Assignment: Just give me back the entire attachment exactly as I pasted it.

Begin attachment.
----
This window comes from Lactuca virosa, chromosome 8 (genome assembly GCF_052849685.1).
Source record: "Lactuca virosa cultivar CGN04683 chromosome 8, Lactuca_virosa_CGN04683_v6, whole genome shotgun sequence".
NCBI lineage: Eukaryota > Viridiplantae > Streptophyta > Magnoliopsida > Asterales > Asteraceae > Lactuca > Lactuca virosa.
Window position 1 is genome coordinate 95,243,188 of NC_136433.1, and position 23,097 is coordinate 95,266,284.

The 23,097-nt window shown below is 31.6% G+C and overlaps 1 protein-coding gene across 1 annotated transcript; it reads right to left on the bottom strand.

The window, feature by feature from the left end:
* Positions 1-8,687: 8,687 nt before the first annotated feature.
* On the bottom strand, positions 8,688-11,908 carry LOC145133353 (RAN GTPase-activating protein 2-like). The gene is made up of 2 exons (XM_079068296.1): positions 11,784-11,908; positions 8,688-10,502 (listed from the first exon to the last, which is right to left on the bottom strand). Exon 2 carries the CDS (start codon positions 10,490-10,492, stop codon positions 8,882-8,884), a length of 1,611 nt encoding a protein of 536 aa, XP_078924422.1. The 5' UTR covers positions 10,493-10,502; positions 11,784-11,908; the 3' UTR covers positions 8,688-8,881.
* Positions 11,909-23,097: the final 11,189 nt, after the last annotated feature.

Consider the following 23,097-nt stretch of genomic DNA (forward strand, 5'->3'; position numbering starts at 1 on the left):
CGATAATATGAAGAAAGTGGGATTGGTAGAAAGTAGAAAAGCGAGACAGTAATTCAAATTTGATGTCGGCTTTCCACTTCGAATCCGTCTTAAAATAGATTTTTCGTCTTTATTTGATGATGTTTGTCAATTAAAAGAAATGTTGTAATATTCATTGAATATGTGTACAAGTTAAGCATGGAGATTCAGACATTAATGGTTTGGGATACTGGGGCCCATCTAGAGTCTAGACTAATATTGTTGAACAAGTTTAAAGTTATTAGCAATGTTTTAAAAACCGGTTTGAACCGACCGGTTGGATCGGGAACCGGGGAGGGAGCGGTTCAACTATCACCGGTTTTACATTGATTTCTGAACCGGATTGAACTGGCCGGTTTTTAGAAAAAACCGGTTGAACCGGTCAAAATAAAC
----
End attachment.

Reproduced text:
This window comes from Lactuca virosa, chromosome 8 (genome assembly GCF_052849685.1).
Source record: "Lactuca virosa cultivar CGN04683 chromosome 8, Lactuca_virosa_CGN04683_v6, whole genome shotgun sequence".
NCBI lineage: Eukaryota > Viridiplantae > Streptophyta > Magnoliopsida > Asterales > Asteraceae > Lactuca > Lactuca virosa.
Window position 1 is genome coordinate 95,243,188 of NC_136433.1, and position 23,097 is coordinate 95,266,284.

The 23,097-nt window shown below is 31.6% G+C and overlaps 1 protein-coding gene across 1 annotated transcript; it reads right to left on the bottom strand.

The window, feature by feature from the left end:
* Positions 1-8,687: 8,687 nt before the first annotated feature.
* On the bottom strand, positions 8,688-11,908 carry LOC145133353 (RAN GTPase-activating protein 2-like). The gene is made up of 2 exons (XM_079068296.1): positions 11,784-11,908; positions 8,688-10,502 (listed from the first exon to the last, which is right to left on the bottom strand). Exon 2 carries the CDS (start codon positions 10,490-10,492, stop codon positions 8,882-8,884), a length of 1,611 nt encoding a protein of 536 aa, XP_078924422.1. The 5' UTR covers positions 10,493-10,502; positions 11,784-11,908; the 3' UTR covers positions 8,688-8,881.
* Positions 11,909-23,097: the final 11,189 nt, after the last annotated feature.

Consider the following 23,097-nt stretch of genomic DNA (forward strand, 5'->3'; position numbering starts at 1 on the left):
CGATAATATGAAGAAAGTGGGATTGGTAGAAAGTAGAAAAGCGAGACAGTAATTCAAATTTGATGTCGGCTTTCCACTTCGAATCCGTCTTAAAATAGATTTTTCGTCTTTATTTGATGATGTTTGTCAATTAAAAGAAATGTTGTAATATTCATTGAATATGTGTACAAGTTAAGCATGGAGATTCAGACATTAATGGTTTGGGATACTGGGGCCCATCTAGAGTCTAGACTAATATTGTTGAACAAGTTTAAAGTTATTAGCAATGTTTTAAAAACCGGTTTGAACCGACCGGTTGGATCGGGAACCGGGGAGGGAGCGGTTCAACTATCACCGGTTTTACATTGATTTCTGAACCGGATTGAACTGGCCGGTTTTTAGAAAAAACCGGTTGAACCGGTCAAAATAAAC